How to use your raspberry pi as a WIFI to ethernet bridge I am making this because I ran into issues while following may other tutorials.
Issues like dnsmasq failing to start on boot.
If you run into issues, feel free to submit an issue to this github repo
This was last updated on December 31, 2022.


I am using an old PC and it does not have a built in WiFi reciver so I use a wireless to ethernet bridge that plugs into the wall.
Since the plug has issues and constantally disconnects me from the internet, I wondered if it was possible to use my raspberry pi as the bridge.
It works perfectly and so far has not disconnected my PC from the internet. Finally, I can play on that Minecraft server without being disconnected every 15 minutes.

There are plenty of these (almost the same) tutorials everywhere (they almost seem like copies..) and following them I ran into issues. I decided, “Why not rewrite it, but with what actually works, so no one has to spend a sleepless night trying to fix errors when all they wanted to do was play some multiplayer Minecraft.”

What you’ll need

Step 1

Connect your pi to the internet and ssh into your pi or connect it to a display.

Next, update your raspberry pi

sudo apt-get update
sudo apt-get upgrade

Step 2

Install dnsmasq

sudo apt-get install dnsmasq

Step 3

Configure the ethernet connection
You need to set a static IP. Open the dhcpcd.conf file

sudo nano /etc/dhcpcd.conf

In this file add

interface eth0
static ip_address=
static routers=
metric 300

interface wlan0
metric 200

Save the changes (CTRL + O, then CTRL + X)

Step 4

Restart dnsmasq

sudo service dhcpcd restart

Step 5

Before modifying dnsmasq’s config make a backup copy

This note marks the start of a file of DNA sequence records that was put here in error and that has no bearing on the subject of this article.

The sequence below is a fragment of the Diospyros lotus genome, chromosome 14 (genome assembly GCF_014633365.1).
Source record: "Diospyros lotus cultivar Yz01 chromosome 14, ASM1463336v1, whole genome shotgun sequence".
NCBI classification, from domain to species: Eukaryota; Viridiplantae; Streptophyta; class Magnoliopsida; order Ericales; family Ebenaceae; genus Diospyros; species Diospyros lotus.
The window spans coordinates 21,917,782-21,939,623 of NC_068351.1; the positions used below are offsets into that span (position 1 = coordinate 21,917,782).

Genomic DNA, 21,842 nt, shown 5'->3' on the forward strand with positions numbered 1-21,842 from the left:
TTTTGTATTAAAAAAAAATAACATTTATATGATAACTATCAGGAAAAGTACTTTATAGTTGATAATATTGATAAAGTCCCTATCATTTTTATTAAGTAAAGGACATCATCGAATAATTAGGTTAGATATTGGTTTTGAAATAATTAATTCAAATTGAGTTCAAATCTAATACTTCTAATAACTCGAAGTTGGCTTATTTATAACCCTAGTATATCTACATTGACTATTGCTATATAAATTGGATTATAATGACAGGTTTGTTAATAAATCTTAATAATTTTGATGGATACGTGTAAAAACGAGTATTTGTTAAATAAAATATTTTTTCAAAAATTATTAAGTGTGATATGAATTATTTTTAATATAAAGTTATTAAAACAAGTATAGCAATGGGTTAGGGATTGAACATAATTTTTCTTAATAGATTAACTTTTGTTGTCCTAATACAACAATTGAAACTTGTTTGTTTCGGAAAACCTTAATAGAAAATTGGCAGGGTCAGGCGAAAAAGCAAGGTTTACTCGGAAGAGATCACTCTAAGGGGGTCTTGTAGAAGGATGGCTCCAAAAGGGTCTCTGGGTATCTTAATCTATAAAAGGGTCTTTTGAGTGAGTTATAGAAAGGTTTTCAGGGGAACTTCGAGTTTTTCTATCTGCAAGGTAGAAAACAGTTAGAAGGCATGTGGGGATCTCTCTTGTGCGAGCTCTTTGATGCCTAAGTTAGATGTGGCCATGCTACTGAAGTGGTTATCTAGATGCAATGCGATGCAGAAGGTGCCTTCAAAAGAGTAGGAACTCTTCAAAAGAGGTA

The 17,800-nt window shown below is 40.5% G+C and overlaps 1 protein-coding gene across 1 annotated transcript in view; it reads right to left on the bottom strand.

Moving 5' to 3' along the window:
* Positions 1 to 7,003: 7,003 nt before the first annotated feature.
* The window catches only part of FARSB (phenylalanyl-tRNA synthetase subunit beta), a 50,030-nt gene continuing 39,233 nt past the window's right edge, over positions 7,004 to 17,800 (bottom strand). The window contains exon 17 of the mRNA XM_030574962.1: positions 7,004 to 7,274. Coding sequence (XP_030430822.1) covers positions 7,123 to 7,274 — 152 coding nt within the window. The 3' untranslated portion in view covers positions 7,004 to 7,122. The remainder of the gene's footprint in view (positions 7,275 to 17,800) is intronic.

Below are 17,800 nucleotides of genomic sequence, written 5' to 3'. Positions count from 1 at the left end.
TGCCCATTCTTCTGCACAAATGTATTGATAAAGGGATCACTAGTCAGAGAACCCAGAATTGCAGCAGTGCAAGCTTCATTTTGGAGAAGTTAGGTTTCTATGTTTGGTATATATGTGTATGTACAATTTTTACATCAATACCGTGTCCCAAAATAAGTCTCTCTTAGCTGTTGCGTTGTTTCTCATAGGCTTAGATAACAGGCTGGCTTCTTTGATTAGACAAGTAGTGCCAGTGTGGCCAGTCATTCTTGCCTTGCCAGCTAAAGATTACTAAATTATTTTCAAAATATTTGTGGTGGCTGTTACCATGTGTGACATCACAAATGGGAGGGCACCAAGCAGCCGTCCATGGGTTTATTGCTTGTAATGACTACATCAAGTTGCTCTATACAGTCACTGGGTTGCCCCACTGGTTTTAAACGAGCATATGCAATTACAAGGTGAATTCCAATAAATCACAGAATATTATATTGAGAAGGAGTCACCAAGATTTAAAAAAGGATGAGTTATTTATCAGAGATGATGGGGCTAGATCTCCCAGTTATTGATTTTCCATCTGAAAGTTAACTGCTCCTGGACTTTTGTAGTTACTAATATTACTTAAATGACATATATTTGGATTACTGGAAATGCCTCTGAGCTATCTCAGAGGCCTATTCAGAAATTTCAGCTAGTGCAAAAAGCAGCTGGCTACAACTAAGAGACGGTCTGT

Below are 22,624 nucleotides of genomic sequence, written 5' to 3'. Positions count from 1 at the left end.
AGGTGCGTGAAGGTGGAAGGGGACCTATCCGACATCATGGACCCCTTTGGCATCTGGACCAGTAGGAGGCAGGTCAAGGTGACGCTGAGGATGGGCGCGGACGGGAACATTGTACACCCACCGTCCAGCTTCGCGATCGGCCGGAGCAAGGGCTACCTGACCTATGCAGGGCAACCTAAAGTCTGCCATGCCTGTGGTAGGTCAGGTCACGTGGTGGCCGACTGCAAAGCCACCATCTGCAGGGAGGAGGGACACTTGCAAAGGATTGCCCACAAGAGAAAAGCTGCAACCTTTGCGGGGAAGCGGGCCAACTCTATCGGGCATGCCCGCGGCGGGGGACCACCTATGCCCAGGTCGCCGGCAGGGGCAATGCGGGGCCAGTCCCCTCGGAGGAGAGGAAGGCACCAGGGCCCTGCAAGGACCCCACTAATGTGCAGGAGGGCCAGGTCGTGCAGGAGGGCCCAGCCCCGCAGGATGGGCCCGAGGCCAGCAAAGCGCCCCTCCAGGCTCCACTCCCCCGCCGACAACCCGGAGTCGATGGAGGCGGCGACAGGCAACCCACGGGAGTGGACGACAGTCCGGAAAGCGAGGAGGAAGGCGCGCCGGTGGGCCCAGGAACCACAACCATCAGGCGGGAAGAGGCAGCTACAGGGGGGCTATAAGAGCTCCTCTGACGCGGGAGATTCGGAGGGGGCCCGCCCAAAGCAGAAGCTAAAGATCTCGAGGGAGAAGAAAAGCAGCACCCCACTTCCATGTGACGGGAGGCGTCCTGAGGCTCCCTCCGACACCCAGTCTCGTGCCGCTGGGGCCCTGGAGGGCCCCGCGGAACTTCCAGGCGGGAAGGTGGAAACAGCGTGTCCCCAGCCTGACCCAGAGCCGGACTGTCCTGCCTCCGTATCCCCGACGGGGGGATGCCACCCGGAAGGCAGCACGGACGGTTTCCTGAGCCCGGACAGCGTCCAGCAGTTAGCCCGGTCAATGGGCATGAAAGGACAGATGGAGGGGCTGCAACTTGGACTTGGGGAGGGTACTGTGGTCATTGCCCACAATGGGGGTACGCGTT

sudo mv /etc/dnsmasq.conf /etc/dnsmasq.conf.orig

Next open the config file

sudo nano /etc/dnsmasq.conf

And type the following

interface=eth0    # Use interface eth0  
listen-address=   # Specify the address to listen on
bind-dynamic      # Bind to the interface
server=    # Use Google DNS
domain-needed     # Don't forward short names
bogus-priv        # Drop the non-routed address spaces.
dhcp-range=,,12h   # IP range and lease time

Save and exit the editor.
This is where I ran into issues. All the tutorials I found use bind-interfaces, which after some research, I found that it was making dnsmasq start the connection before it was ready. To fix the problem, I replaced bind-interfaces with bind-dynamic.

Step 6

You now need to configure the Raspberry Pi’s firewall so that it will forward all traffic from the eth0 connection over to the wlan0 connection.
To do this, enable ipv4p IP Forwarding in the sysctl.conf file.

sudo nano /etc/sysctl.conf

In the file find the line that has


and uncomment it:


Save and exit the file

Step 7

You probably dont want to wait until the next reboot for the configuration to load, so run

sudo sh -c "echo 1 > /proc/sys/net/ipv4/ip_forward"

Step 8

Next you need to make wlan0 and eht0 to forward traffic to each other

sudo iptables -t nat -A POSTROUTING -o wlan0 -j MASQUERADE  
sudo iptables -A FORWARD -i wlan0 -o eth0 -m state --state RELATED,ESTABLISHED -j ACCEPT  
sudo iptables -A FORWARD -i eth0 -o wlan0 -j ACCEPT

Since the iptables are flushed on every boot, you will need to save them somewhere so they are loaded back in on every boot.

sudo sh -c "iptables-save > /etc/iptables.ipv4.nat"

To make the iptables load in on every boot, first run

sudo nano /etc/rc.local

Then add the following above the exit 0

iptables-restore < /etc/iptables.ipv4.nat

Save and exit the file

Step 9

Finally restart dnsmasq

sudo service dnsmasq start

Everything should now be ready. You should have a Raspberry Pi WiFi bridge. To test if its working, plug your device into the Pi’s ethernet port. If your device now has an internet connection, you set everything up successfully.

It is reccommended that you reboot your Pi

sudo reboot


Article used for the how to